Saturday, April 30, 2016

Underacheiving local sports teams

After making it all the way to the Western Conference Finals last season, the Rockets were poised to make a run for the NBA Championship in 2016. Instead, the season has been a complete disaster: their head coach was dismissed just a few weeks into the season, which just ended with a blowout loss to the Golden State Warriors in game five of the first round of the playoffs. The Rockets never came together as a team this year and really didn't deserve to go to the playoffs at all. The way things are going, I wouldn't be surprised if they don't even manage a winning record in the 2016-17 season.

The Houston Astros also took a big step forward in 2015 (their chokejob to the eventual World Series champs aside) and were expected to be a strong contender in 2016. Instead, the team has fallen apart. Their 7-16 record is tied for the worst in the American League, and after only a month into the season they are already five games back of the decidedly-mediocre Texas Rangers in the AL West. While there's still plenty of time for the Astros to turn things around, right now they look completely lost.

That's two Houston sports teams that have failed, or are currently failing, to meet expectations coming off of strong performances the previous seasons. I have two thoughts about this:
  • Being a Houston sports fan continues to suck. There is not another city in this country whose sports teams collectively let their fans down with the frequency and manner that Houston teams do.

  • They say bad news comes in threes, and there's another local sports team that did well last year and has high expectations for this season.
To be sure, the Cougars are losing a lot of talent from last season's top-ten, Peach-Bowl-winning season. William Jackson III, for example, was taken in the first round of  the NFL Draft Thursday night. Houston has a lot of holes to fill on both sides of the ball, and so another 13-1 (or even 14-0!) season might not be in the cards. But can they avoid following the lead of the Rockets and the Astros, and at least stay competitive?

126 days 'til kickoff, by the way...

I now return this blog to its previously-scheduled break.

John Zemanek 1921-2016

I'm not sure I ever encountered an instructor - at any level of my education - quite like John Zemanek. I interacted with him frequently while a student at the University of Houston College of Architecture, be it through the courses I took from him, the numerous critiques and juries of mine that he attended, the Friday afternoons I spent chatting with him in his office, or the visits to his fascinating Montrose home my friends and I made. And even after all that, I don't think I ever quite understood him. To say that he was merely "eccentric" or "enigmatic" would be an understatement.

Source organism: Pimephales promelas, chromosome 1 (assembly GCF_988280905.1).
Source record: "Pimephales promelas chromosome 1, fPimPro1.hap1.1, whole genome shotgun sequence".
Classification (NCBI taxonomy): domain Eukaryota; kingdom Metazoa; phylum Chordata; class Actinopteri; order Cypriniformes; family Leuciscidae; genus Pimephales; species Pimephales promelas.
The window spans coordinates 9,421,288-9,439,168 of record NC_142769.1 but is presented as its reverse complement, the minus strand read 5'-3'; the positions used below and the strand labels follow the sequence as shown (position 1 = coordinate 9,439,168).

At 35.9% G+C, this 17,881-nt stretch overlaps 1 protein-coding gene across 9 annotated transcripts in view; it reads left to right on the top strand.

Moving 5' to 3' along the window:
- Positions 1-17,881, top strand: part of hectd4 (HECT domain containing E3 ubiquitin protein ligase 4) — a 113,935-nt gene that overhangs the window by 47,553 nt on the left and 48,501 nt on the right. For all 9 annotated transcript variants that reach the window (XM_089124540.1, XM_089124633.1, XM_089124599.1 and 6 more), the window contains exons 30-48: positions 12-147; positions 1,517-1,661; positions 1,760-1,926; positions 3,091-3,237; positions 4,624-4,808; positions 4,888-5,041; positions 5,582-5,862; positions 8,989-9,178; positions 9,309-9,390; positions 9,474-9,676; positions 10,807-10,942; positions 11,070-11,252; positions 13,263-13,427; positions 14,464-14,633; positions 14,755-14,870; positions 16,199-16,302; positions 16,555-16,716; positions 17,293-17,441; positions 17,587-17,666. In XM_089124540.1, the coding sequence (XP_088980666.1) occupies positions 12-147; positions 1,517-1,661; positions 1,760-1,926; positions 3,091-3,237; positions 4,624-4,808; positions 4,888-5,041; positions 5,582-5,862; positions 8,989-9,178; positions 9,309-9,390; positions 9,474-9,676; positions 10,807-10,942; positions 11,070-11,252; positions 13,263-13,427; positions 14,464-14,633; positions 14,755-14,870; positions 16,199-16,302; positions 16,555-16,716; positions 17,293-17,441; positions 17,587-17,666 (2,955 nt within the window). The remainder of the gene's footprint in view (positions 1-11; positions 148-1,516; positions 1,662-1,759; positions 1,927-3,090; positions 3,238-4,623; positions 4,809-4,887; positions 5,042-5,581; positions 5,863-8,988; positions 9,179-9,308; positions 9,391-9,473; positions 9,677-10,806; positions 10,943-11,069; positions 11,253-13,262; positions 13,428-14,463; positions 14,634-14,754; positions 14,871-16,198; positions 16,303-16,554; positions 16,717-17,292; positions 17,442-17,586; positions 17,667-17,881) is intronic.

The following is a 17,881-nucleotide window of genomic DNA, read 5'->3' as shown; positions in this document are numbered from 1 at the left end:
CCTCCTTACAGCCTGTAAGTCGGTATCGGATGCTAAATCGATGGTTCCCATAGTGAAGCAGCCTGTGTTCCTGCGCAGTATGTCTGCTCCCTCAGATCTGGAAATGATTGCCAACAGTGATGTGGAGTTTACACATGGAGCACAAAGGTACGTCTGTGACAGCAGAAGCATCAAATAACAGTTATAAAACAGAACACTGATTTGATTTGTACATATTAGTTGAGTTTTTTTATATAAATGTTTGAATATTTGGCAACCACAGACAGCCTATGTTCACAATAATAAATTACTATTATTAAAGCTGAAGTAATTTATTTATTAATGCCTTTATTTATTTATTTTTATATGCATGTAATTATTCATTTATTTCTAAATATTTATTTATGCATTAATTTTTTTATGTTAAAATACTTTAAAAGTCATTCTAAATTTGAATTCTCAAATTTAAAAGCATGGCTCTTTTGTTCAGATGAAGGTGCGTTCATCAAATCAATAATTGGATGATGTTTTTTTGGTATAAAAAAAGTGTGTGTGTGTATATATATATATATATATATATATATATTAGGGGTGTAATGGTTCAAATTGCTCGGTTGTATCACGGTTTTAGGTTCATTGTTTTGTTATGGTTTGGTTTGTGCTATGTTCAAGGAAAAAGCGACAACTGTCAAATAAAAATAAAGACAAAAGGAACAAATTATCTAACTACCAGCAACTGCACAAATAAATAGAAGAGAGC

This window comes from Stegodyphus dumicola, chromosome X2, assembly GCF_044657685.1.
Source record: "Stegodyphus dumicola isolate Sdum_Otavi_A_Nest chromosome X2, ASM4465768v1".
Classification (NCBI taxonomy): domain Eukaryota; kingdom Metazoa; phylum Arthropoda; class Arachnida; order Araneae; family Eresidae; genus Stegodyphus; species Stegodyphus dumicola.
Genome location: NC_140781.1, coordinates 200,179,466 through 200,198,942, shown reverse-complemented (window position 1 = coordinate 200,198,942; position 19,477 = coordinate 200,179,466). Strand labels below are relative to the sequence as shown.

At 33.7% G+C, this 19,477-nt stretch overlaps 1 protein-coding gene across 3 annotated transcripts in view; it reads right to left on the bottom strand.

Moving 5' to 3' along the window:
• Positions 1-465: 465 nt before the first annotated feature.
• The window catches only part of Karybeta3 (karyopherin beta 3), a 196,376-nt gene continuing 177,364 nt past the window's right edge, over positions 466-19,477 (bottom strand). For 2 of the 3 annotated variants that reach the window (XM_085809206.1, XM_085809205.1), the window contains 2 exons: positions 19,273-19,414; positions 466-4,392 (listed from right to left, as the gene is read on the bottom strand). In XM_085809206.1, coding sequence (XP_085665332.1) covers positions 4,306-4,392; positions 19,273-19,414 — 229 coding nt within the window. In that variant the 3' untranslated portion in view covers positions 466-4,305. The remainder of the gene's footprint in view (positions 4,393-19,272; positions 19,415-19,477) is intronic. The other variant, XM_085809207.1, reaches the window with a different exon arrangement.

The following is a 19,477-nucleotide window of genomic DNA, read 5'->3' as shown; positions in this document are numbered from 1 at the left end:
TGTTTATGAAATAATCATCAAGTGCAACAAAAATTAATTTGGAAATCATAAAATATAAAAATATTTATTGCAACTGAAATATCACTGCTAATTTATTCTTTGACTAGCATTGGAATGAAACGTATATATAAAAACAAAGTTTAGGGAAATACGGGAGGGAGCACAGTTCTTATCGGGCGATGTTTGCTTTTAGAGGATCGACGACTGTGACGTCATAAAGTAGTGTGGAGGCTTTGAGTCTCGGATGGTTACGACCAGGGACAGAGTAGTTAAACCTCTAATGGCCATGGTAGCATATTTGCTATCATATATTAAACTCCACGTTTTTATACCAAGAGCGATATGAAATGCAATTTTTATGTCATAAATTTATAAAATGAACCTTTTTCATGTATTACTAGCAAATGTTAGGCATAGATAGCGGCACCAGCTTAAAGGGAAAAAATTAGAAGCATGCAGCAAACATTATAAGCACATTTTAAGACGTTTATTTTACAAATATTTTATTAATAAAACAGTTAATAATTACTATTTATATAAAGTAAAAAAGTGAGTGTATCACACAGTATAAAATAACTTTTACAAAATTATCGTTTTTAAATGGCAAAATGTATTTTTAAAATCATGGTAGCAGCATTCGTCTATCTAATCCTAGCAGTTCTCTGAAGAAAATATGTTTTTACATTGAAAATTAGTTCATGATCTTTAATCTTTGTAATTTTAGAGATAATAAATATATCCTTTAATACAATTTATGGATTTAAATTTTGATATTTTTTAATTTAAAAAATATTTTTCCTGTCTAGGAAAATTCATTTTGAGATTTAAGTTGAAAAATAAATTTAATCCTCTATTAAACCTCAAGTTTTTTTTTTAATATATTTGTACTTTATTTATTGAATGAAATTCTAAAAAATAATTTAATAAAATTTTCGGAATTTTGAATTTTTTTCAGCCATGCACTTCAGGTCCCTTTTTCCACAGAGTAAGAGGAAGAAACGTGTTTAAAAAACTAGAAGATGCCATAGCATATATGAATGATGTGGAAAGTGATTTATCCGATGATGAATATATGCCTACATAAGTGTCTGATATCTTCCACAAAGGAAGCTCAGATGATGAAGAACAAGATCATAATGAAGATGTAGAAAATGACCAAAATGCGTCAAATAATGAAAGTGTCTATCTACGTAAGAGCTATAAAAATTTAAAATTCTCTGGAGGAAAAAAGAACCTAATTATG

John Zemanek was a brilliant man; he was a scholar of philosophy, art, anthropology and history as much as he was an instructor of architecture. That was, in my opinion, both a gift and curse to his teaching abilities.

The actual lecture courses I took from him were a disappointment. They were always variations on the same theme: the Western World is in decline; consumer culture, the privatization (and militarization) of public space, and the rise of the "entertainment-industrial complex" are making us a bunch of joyless pawns of the rich; knowledge is being superseded by mere information; culture is being superseded by mere civilization. Maybe he had a point - see, for example, Donald Trump - but his lectures oftentimes felt like apocalyptic indoctrination sessions with only tenuous links to the actual practice of architecture. I didn't do well in his classes.

He was much more engaging when he was outside the classroom setting and not following a scripted lesson plan. I think I learned more about architecture and urbanism from him just by chatting with him in his office or walking to and from the Satellite for lunch with him than I did by sitting in his lectures. He was especially interested in youth culture (and counterculture) and on a couple of occasions even accompanied my friends and me to a couple of rave parties to observe Houston's nascent techno scene. Zemanek is also probably one of the major reasons why I decided to go to graduate school for a degree in city planning.